Rising Childcare Costs Reflect a Need for Change



RALLY FOR CHANGE: Speakers at an affordable child care rally at the U.S. capitol in Washington, D.C.

Childcare: one of the most significant financial burdens for new parents. A recent study conducted by Penny Hoarder, reported on by Fox Business, found that 44% of parents are paying $1,000 or more in childcare every month. For half of parents surveyed, they were spending at least 25% of their total income on childcare. This is a significant increase from 2018 when the median percentage of income spent on childcare was 15% of the parents’ overall income.

Moreover, parents are having to make significant sacrifices in order to meet childcare costs. Four out of ten parents reported going into debt to afford childcare. Nearly one out of five parents said they’ve had to quit their job because of the costs of childcare.

These sacrifices, beyond their immediate drawbacks, can have long-term negative effects on the family. Stay-at-home parents often have a difficult time returning to the workforce after a gap of employment. At the very least, they have to sacrifice opportunities for advancement and continual benefits which can put the family into a worse-off financial place in the future. This can grow the inequality gap between families that may be able to afford childcare and those who cannot. 

Childcare is also incredibly different across different situations. Each state has its own childcare policies, such that childcare funding varies in amount, source and requirement depending on where you live. Despite its vast importance, childcare is incredibly inequitable across different economic situations. Child Care Aware of America reports families of color, families in rural areas and families with children with special needs are less likely to have access to quality childcare. Additionally, when the parenting situation is a man and a woman, the woman is much more likely to leave their job and sacrifice their career.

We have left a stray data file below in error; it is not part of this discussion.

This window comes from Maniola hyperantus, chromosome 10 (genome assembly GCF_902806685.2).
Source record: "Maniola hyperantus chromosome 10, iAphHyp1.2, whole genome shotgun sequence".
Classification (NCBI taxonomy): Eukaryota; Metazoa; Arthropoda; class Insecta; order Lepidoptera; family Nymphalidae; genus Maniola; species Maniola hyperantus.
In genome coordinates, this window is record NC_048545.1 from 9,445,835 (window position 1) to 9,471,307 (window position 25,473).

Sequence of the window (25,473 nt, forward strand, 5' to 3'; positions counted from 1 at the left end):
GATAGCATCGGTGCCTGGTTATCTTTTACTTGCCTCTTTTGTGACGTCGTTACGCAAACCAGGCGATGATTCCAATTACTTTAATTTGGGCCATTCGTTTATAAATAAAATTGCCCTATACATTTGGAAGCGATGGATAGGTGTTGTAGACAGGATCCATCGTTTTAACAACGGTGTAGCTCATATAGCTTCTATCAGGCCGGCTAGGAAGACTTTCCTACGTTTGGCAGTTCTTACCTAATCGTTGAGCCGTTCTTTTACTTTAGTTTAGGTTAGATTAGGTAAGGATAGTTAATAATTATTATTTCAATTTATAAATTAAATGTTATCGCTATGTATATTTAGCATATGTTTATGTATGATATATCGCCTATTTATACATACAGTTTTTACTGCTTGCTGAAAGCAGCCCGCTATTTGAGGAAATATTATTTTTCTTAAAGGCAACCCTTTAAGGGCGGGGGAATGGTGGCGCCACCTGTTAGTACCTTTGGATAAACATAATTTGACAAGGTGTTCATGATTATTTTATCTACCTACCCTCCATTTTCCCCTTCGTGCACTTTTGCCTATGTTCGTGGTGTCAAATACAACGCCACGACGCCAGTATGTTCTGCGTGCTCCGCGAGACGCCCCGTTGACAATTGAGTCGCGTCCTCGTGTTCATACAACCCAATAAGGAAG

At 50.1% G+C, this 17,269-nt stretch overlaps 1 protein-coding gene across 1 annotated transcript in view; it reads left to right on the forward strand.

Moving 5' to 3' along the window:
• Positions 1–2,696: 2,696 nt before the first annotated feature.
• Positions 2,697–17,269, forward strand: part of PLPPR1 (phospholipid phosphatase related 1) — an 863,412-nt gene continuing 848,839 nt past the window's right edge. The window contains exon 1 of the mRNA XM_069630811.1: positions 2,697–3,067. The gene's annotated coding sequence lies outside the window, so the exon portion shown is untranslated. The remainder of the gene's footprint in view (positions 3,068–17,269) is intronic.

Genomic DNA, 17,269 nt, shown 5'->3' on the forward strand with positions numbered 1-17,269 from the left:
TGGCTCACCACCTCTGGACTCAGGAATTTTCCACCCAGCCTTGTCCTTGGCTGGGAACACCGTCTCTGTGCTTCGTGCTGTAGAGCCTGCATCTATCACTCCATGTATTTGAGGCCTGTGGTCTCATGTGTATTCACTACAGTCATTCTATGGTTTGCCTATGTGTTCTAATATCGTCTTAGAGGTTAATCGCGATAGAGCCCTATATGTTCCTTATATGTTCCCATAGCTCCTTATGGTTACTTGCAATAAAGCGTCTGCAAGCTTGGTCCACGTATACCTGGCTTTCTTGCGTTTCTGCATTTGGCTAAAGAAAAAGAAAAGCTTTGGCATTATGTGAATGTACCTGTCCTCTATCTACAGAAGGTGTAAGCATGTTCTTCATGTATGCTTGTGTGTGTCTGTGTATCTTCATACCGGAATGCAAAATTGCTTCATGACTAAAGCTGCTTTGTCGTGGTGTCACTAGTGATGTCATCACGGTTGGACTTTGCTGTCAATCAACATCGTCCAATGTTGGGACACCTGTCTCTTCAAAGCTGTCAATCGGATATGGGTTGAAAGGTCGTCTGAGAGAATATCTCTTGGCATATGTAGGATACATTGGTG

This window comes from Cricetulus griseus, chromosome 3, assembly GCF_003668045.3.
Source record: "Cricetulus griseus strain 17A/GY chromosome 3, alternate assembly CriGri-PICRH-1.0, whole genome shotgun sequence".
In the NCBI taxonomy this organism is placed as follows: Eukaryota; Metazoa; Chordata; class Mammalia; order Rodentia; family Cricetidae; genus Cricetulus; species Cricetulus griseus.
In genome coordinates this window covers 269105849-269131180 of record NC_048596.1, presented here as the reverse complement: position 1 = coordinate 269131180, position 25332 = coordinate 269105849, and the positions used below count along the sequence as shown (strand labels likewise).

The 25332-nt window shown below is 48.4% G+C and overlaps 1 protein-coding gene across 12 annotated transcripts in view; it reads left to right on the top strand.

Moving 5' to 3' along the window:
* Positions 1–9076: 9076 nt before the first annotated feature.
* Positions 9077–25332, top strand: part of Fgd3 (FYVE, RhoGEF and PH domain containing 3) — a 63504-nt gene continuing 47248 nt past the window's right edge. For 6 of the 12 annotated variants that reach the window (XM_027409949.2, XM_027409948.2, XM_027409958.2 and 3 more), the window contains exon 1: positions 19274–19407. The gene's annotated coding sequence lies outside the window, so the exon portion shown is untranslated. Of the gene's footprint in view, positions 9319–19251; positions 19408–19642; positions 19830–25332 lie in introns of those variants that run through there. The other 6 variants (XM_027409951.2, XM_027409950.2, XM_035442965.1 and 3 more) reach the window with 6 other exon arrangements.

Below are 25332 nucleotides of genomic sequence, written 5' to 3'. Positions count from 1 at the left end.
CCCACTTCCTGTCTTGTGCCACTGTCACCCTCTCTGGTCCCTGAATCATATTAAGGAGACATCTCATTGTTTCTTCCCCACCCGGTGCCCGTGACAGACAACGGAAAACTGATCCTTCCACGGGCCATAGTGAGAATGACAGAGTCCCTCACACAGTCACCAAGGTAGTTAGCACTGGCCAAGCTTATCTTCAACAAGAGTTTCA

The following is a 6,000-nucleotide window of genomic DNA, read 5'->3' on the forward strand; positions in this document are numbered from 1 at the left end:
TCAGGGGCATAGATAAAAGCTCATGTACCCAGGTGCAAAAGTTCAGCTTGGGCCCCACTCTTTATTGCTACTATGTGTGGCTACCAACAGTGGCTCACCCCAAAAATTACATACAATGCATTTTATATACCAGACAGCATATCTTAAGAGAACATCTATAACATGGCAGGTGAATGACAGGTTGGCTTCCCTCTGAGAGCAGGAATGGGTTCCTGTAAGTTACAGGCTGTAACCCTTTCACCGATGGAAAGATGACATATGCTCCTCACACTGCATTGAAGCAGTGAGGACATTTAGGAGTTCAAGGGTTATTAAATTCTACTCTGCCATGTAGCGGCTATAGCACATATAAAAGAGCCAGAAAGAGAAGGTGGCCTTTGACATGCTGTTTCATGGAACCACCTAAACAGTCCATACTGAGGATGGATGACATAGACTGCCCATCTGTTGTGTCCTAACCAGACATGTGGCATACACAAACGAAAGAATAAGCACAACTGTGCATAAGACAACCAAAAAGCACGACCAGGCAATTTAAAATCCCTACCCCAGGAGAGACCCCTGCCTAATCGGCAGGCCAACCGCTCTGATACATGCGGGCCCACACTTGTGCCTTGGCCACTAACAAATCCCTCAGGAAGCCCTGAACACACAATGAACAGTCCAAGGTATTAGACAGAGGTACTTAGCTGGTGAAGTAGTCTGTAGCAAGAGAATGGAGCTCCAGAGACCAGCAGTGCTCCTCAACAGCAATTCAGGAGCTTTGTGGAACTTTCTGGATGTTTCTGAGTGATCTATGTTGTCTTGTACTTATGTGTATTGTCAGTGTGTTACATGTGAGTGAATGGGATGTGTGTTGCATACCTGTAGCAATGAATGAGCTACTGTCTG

COVID-19 further complicates the issue. What was already a broken system is now struggling to reopen to its too-limited capacity and parents are facing serious challenges in finding childcare as they have to return to work. The US Chamber of Commerce Foundation found that during the pandemic 32% of employers have seen employees leave due to childcare-related reasons and 60% of parents will need to change their current childcare situation in order to fully return to the workforce. 

So what can we do about it?

Well, first thing’s first: recognize it as an important issue that needs to be legislated. Typically, Republicans tend to argue for less government involvement in childcare for both financial and social reasons while Democrats argue for more government involvement in childcare. 

Regardless of party lines, research, including that cited above, proves that this is not an issue that can be fixed on an individual basis. If left to fester, we will likely see a multigenerational increase in inequality with severe impacts on American productivity, quality of life, and child development. Moreover, the benefits that government-assisted or provided childcare could have on American society far outweigh the costs. 

The Economic Policy Institute outlines the benefits that government investments in childcare could have on American children, families, society and economy. Benefits extend directly to child development, increased resources to families with children, parents’ increased labor force participation, and the professionalization of the childcare workforce. 

Every child, regardless of their situation, deserves nurturing and enriching experiences that contribute to their healthy development into happy and thriving adults. We, and by extension the government, have a responsibility to try our best to ensure that this right is assured. 

Policy efforts to address having accessible and good childcare is ongoing, and because of the game of politics it is not straightforward. The intention of this article is not to propose a specific solution, but rather the active effort and attention to finding a solution. I encourage everyone to be actively aware of how your civic engagement can and does affect childcare policy. Beyond the act of voting, I encourage everyone to just be aware of the importance of civic engagement because of issues like childcare. Your vote, your voice, matters.  

Whether you intend to be a parent or involved in a child’s life in some way, this is an issue that concerns all of us and is instrumental in helping resolve systematic inequality in the United States. It’s a women’s issue, a societal issue, an economic issue, a family issue and much more. We all have a stake and a responsibility to be more conversant and participant in helping improve childcare. 

It takes a village, even if that village is beyond the conventional definition.